• Myth: It’s not sunny enough where I live Source: National Renewable Energy Laboratory 19
  • Regional Workshop Surveys Q: What is the greatest barrier to solar adoption in your community?
  • Survey Results: Barriers 0 50 100 150 200 250 300 350 High Upfront Cost & Low ROI Lack of Information & Education Unfriendly Policy Environment & Lack of Incentives Local Zoning & Permitting Utility Support Aesthetics & Historic Preservation Lack of Support from HOAs Reliability Concerns Environmental Impact Other
  • The Cost of Solar PV Tracking the SunVI:The Installed Cost of Photovoltaics in the US from 1998-2012 (LBNL), GTM 22 $0 $2 $4 $6 $8 $10 $12 $14 1998 2012 CostperWatt US Average Installed Cost for Behind-the-Meter Residential PV 36% drop in price 2010 - 2013
  • The Cost of Solar in the US Source: Solar Electric Power Association CostofElectricity Time Solar Price Retail Price Wholesale Price Stage 1 Today Stage 2 Stage 3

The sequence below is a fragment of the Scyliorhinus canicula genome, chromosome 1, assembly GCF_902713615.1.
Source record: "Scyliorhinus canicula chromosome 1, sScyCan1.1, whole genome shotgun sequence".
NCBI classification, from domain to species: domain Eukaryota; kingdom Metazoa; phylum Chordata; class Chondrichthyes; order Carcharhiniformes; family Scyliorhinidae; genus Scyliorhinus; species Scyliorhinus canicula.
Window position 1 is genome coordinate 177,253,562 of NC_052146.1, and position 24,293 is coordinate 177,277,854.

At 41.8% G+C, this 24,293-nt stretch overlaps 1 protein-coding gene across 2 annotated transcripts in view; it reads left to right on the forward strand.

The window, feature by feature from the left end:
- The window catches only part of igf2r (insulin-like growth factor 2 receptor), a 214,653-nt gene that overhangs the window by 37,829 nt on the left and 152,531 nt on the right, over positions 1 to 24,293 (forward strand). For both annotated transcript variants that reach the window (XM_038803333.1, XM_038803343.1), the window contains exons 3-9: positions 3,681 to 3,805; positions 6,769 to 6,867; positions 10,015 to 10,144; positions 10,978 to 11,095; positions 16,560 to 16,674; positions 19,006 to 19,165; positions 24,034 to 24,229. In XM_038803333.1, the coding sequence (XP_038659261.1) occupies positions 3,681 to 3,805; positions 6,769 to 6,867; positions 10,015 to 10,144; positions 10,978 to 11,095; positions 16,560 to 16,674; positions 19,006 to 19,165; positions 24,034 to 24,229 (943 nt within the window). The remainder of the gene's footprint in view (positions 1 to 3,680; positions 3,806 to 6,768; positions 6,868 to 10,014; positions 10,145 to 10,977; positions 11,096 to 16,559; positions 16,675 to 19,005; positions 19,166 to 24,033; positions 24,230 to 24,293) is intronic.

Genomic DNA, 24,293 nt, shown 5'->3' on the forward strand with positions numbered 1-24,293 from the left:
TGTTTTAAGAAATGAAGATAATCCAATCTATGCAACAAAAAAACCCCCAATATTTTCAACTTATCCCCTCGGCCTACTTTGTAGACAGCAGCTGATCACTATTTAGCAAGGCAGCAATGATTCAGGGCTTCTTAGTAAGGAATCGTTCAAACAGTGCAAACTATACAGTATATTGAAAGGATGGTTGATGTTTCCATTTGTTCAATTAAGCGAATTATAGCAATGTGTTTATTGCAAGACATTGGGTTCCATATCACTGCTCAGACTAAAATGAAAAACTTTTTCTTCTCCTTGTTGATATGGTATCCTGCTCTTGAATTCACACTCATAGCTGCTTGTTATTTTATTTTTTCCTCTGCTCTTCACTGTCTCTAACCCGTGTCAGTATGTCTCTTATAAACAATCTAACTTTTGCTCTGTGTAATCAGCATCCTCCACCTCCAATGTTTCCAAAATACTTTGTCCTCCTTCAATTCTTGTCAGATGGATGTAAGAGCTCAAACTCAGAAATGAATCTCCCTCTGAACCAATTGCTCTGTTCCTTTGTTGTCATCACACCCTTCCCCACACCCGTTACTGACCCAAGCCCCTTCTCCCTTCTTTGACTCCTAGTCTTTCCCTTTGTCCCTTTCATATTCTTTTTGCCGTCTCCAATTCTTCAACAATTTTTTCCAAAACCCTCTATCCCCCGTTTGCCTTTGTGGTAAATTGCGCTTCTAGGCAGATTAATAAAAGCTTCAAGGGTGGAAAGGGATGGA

• Subsidies and Support Source: Management Information Services, Inc. October 2011. 60Years of Energy Incentives:Analysis of Federal Expenditures for Energy Development; SEIA, May 1, 2012. Federal Energy Incentives Report. 24 0 50 100 150 200 250 300 350 400 Solar Nuclear Coal Natural Gas Oil Value of Subsidies and Support ($ billions) Subsidies for Conventional and Solar Energy, 1950-2010 $104 Billion $73 Billion $17 Billion $369 Billion $121 Billion
  • The Cost of Solar in the US Source: NREL (http://www.nrel.gov/docs/fy14osti/60412.pdf) LBNL (http://emp.lbl.gov/sites/all/files/lbnl-6350e.pdf)(http://www1.eere.energy.gov/solar/pdfs/sunshot_webinar_20130226.pdf ) $- $1.00 $2.00 $3.00 $4.00 $5.00 $6.00 US Solar Cost German Solar Cost $perWatt Comparison of US and German Solar Costs Non-Hardware Cost Total Installed Cost